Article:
Radiation Related Terms
Radiation is energy in transit in the form of high speed particles and electromagnetic waves. We encounter electromagnetic waves every day. They make up our visible light, radio and television waves, ultra violet (UV), and microwaves with a large spectrum of energies. These examples of electromagnetic waves do not cause ionizations of atoms because they do not carry enough energy to separate molecules or remove electrons from atoms.
Ionizing radiation is radiation with enough energy so that during an interaction with an atom, it can remove tightly bound electrons from their orbits, causing the atom to become charged or ionized. Examples are gamma rays and neutrons.
Non-ionizing radiation is radiation without enough energy to remove tightly bound electrons from their orbits around atoms. Examples are microwaves and visible light.
Health Physics is an interdisciplinary science and its application, for the radiation protection of humans and the environment. Health Physics combines the elements of physics, biology, chemistry, statistics and electronic instrumentation to provide information that can be used to protect individuals from the effects of radiation. For more on Health Physics, visit the career section of the Health Physics Society
Radioactivity is the spontaneous transformation of an unstable atom and often results in the emission of radiation. This process is referred to as a transformation, a decay or a disintegrations of an atom.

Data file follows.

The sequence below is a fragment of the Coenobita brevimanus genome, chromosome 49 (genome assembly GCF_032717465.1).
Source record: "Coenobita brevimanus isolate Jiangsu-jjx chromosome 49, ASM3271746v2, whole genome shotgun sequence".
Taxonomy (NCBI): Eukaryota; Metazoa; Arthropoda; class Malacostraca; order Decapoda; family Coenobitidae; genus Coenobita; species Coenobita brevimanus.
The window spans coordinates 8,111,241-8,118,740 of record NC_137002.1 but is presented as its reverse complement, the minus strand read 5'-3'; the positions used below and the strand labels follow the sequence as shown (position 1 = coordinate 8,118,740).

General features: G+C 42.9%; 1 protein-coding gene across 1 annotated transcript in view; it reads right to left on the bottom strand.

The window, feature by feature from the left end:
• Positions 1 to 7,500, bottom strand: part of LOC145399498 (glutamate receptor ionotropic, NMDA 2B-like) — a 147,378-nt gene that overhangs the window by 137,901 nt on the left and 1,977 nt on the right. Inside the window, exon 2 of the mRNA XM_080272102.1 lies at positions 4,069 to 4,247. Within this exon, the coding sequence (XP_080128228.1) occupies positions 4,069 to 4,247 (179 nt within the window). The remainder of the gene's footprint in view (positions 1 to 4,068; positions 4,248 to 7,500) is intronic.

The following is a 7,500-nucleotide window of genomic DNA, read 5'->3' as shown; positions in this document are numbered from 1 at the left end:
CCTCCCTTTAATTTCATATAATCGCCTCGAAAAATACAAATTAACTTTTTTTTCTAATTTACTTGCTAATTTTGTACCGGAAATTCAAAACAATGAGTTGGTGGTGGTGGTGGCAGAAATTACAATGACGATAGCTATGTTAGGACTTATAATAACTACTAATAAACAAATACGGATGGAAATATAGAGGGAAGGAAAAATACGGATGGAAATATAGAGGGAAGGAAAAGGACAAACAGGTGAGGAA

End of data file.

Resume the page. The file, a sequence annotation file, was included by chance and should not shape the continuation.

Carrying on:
Radioactive Material is any material that contains radioactive atoms.
Radioactive contamination is radioactive material distributed over some area, equipment or person. It tends to be unwanted in the location where it is, and has to be cleaned up or decontaminated.
Common Types of Radiation
Gamma rays are electromagnetic waves or photons emitted from the nucleus (center) of an atom.
A beta is a high speed particle, identical to an electron, that is emitted from the nucleus of an atom
An alpha is a particle emitted from the nucleus of an atom, that contains two protons and two neutrons. It is identical to the nucleus of a Helium atom, without the electrons.
Neutrons are neutral particles that are normally contained in the nucleus of all atoms and may be removed by various interactions or processes like collision and fission
X Rays are electromagnetic waves or photons not emitted from the nucleus, but normally emitted by energy changes in electrons. These energy changes are either in electron orbital shells that surround an atom or in the process of slowing down such as in an X-ray machine.
Terms Related to Radiation Dose
A Chronic dose means a person received a radiation dose over a long period of time.
An acute dose means a person received a radiation dose over a short period of time.
Somatic effects are effects from some agent, like radiation that are seen in the individual who receives the agent.
Genetic effects are effects from some agent, that are seen in the offspring of the individual who received the agent. The agent must be encountered pre-conception.
Teratogenic effects are effects from some agent, that are seen in the offspring of the individual who received the agent. The agent must be encountered during the gestation period.
Stochastic effects are effects that occur on a random basis with its effect being independent of the size of dose. The effect typically has no threshold and is based on probabilities, with the chances of seeing the effect increasing with dose. Cancer is a stochastic effect.
Non-stochastic effects are effects that can be related directly to the dose received. The effect is more severe with a higher dose, i.e., the burn gets worse as dose increases. It typically has a threshold, below which the effect will not occur. A skin burn from radiation is a non-stochastic effect.